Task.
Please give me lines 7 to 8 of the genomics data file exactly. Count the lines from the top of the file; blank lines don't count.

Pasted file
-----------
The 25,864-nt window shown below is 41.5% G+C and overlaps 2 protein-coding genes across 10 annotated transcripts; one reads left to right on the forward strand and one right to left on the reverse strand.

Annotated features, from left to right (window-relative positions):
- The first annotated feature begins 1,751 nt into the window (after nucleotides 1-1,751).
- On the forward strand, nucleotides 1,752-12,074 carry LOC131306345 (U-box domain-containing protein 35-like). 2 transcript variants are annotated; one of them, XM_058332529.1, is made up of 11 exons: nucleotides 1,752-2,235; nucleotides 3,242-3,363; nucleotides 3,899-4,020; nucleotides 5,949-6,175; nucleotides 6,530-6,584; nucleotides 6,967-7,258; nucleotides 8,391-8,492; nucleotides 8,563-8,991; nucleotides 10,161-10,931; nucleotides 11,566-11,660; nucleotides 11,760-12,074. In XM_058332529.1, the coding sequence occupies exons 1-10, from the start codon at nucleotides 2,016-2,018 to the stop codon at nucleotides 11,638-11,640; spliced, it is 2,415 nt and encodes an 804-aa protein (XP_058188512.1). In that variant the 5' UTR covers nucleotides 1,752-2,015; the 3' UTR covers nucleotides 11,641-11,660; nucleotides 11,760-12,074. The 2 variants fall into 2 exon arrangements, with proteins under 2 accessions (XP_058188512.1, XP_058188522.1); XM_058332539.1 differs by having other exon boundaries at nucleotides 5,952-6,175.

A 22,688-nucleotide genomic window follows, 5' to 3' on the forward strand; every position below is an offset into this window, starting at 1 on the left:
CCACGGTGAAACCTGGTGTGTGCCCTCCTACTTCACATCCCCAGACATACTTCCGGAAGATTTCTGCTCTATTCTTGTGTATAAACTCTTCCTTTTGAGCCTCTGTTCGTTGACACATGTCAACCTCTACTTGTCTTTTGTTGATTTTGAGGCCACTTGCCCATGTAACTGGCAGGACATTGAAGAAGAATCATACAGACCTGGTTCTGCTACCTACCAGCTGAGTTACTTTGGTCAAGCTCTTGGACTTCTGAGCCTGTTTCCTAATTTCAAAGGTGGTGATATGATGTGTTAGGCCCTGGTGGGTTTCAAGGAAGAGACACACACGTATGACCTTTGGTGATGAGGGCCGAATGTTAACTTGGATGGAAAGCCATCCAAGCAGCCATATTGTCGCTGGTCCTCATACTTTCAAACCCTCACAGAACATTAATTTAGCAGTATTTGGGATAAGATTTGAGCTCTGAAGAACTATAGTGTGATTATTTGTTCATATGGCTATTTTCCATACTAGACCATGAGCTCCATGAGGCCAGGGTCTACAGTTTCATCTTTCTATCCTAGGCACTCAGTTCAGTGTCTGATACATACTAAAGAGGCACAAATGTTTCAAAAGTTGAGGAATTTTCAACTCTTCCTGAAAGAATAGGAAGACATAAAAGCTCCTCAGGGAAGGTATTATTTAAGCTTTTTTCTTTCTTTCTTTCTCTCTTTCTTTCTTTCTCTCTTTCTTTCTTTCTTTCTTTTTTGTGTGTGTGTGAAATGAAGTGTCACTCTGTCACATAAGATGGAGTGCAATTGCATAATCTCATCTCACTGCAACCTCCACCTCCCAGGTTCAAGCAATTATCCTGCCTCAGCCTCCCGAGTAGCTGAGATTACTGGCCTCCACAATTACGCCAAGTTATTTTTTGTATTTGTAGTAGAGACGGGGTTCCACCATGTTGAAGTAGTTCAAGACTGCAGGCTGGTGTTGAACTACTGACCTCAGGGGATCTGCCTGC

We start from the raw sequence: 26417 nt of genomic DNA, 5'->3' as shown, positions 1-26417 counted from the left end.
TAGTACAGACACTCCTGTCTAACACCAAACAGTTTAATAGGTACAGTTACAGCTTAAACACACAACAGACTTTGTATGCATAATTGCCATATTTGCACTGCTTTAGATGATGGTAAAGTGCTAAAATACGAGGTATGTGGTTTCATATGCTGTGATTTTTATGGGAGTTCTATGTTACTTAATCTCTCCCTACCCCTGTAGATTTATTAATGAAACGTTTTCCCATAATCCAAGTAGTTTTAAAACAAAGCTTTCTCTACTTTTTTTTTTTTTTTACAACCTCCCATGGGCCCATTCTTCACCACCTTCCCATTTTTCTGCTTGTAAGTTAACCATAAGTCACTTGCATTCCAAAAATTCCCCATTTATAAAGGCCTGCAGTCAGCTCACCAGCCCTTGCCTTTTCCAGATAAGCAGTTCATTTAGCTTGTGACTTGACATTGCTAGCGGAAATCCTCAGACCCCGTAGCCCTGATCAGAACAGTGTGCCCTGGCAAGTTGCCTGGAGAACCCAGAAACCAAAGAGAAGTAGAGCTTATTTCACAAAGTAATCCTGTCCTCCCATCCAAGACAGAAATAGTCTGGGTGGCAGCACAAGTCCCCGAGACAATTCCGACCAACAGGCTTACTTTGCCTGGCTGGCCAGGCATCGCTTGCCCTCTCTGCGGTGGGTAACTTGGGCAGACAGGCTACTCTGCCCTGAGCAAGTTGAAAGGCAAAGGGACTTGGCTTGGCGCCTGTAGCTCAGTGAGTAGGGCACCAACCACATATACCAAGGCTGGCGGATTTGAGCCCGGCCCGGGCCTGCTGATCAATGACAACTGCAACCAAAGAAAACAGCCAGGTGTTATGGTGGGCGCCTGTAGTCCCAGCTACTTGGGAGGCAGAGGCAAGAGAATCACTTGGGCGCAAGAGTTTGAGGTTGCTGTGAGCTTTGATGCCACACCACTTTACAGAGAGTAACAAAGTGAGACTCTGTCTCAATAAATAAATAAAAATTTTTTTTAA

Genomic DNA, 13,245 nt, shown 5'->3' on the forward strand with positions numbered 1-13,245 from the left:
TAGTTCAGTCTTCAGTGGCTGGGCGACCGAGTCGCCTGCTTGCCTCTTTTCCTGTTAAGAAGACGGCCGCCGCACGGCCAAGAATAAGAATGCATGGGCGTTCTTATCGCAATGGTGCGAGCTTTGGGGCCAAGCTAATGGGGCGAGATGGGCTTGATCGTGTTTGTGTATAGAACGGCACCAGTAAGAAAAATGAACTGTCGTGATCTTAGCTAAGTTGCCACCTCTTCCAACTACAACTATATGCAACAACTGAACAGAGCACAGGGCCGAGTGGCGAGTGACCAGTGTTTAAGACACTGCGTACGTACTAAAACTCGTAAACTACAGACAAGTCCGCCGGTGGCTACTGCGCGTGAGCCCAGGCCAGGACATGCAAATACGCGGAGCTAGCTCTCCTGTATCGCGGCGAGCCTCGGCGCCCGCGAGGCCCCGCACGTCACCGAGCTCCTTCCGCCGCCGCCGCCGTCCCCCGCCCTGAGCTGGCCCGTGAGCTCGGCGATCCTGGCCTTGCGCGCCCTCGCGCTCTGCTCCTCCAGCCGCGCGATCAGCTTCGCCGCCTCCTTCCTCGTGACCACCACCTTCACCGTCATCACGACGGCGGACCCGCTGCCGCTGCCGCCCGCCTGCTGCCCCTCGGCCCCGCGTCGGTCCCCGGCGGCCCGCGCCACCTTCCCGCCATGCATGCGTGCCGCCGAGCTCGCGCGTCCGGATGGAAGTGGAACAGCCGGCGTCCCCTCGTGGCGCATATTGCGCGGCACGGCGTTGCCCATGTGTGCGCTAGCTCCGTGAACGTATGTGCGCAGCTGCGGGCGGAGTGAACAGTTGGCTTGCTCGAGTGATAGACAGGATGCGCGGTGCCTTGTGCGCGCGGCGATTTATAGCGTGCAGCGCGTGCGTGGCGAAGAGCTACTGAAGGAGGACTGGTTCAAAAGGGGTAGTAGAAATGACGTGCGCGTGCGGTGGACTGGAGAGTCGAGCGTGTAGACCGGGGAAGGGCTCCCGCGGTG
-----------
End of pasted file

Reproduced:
We start from the raw sequence: 26417 nt of genomic DNA, 5'->3' as shown, positions 1-26417 counted from the left end.
TAGTACAGACACTCCTGTCTAACACCAAACAGTTTAATAGGTACAGTTACAGCTTAAACACACAACAGACTTTGTATGCATAATTGCCATATTTGCACTGCTTTAGATGATGGTAAAGTGCTAAAATACGAGGTATGTGGTTTCATATGCTGTGATTTTTATGGGAGTTCTATGTTACTTAATCTCTCCCTACCCCTGTAGATTTATTAATGAAACGTTTTCCCATAATCCAAGTAGTTTTAAAACAAAGCTTTCTCTACTTTTTTTTTTTTTTTACAACCTCCCATGGGCCCATTCTTCACCACCTTCCCATTTTTCTGCTTGTAAGTTAACCATAAGTCACTTGCATTCCAAAAATTCCCCATTTATAAAGGCCTGCAGTCAGCTCACCAGCCCTTGCCTTTTCCAGATAAGCAGTTCATTTAGCTTGTGACTTGACATTGCTAGCGGAAATCCTCAGACCCCGTAGCCCTGATCAGAACAGTGTGCCCTGGCAAGTTGCCTGGAGAACCCAGAAACCAAAGAGAAGTAGAGCTTATTTCACAAAGTAATCCTGTCCTCCCATCCAAGACAGAAATAGTCTGGGTGGCAGCACAAGTCCCCGAGACAATTCCGACCAACAGGCTTACTTTGCCTGGCTGGCCAGGCATCGCTTGCCCTCTCTGCGGTGGGTAACTTGGGCAGACAGGCTACTCTGCCCTGAGCAAGTTGAAAGGCAAAGGGACTTGGCTTGGCGCCTGTAGCTCAGTGAGTAGGGCACCAACCACATATACCAAGGCTGGCGGATTTGAGCCCGGCCCGGGCCTGCTGATCAATGACAACTGCAACCAAAGAAAACAGCCAGGTGTTATGGTGGGCGCCTGTAGTCCCAGCTACTTGGGAGGCAGAGGCAAGAGAATCACTTGGGCGCAAGAGTTTGAGGTTGCTGTGAGCTTTGATGCCACACCACTTTACAGAGAGTAACAAAGTGAGACTCTGTCTCAATAAATAAATAAAAATTTTTTTTAA